... Speaking of Peacock, I hate what NBC has gone with bumping so much of its Premier League content to streaming. It's bad enough that the stream is two minutes behind the action, but having to deal with connection issues at any point in a game is a nightmare.
... All of my other soccer thoughts in a single paragraph: Liverpool slightly embarrassing itself against Leeds in week one was absolutely the perfect recipe for a fantastic performance against Chelsea. It was good to see my team locked back in. I'm going to love Thiago. I already do. If I could poach any player from another Top 6 club, I'd seriously give some consideration to taking Son away from Spurs. I'm not saying he's the best player from the other Big Six teams, I'm just saying I think he'd fit perfectly into the Liverpool squad and I can't think of a better compliment to give him. He's dope. Who could have possibly known that James Rodriguez and Everton have been waiting on each other their entire lives? West Brom and Fulham are definitely going down. United needs to spend $100 million on Kalidou Koulibaly more than man City does. Brighton look feisty. I am very, very clad that Chelsea decided to punt on Tariq Kwame Nii-Lante Lamptey.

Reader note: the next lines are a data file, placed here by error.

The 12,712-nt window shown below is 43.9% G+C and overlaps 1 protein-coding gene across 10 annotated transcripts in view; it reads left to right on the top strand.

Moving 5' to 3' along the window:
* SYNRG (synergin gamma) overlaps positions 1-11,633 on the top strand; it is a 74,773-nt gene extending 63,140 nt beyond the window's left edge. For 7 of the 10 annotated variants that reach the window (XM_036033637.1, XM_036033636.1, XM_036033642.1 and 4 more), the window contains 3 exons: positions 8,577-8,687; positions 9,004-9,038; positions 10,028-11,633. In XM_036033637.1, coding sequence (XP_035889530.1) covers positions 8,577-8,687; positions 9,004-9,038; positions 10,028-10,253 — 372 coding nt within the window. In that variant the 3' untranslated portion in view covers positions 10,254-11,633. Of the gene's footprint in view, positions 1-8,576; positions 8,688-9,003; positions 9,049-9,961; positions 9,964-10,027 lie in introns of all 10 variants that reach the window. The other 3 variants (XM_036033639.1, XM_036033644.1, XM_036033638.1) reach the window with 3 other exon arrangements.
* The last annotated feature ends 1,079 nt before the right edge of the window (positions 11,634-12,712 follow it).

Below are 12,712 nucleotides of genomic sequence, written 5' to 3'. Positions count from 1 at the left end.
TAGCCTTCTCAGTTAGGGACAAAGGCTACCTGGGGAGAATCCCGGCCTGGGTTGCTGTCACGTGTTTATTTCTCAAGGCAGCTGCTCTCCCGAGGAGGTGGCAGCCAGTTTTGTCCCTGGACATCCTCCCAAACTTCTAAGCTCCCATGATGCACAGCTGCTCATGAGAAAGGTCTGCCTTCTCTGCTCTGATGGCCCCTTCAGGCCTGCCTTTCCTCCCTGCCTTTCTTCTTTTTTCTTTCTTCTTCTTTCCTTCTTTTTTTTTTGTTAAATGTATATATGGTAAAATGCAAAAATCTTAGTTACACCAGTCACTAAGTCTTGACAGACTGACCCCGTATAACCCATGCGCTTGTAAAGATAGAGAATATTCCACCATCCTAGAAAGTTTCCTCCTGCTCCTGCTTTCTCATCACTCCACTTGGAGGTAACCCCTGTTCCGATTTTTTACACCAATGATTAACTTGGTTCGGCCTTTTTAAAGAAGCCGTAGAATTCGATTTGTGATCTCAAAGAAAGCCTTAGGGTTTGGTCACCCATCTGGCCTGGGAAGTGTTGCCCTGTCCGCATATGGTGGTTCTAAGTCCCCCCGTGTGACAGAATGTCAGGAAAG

No. 9 - The List: Top 10 Texas Wide Receivers of All-Time ...
I'm not telling you that Jordan Shipley is the most talented wide receiver in the history of the Texas program. What I am telling you is that in the biggest game of his life and on the biggest possible stage a college football player can have, Shipley pistol-whipped an all-American corner like he said something bad about his momma on the playground ... all without his starting quarterback.
In the biggest games of his career, Shipley came up big. Always big. Nothing about his career is remembered because of the things he never did.
Honestly, it's a no-brainer for me.
10. MIke Adams
9. Wane McGarity
8. Cotton Speyrer
7. Kwame Cavil
6. Limas Sweed
5. Devin Duvernay
4. Johnny Lam Jones
3. Quan Cosby
2. Roy Williams
1. Jordan Shipley
p.s. - There are only three multi-season all-American wide receivers in school history: Shipley, Jones and Speyrer.
No.10 - And finally...
Next weekend will really feel like the return of college football. The month of September has felt like pre-season college football, which is a definite kissing cousin with the NFL pre-season.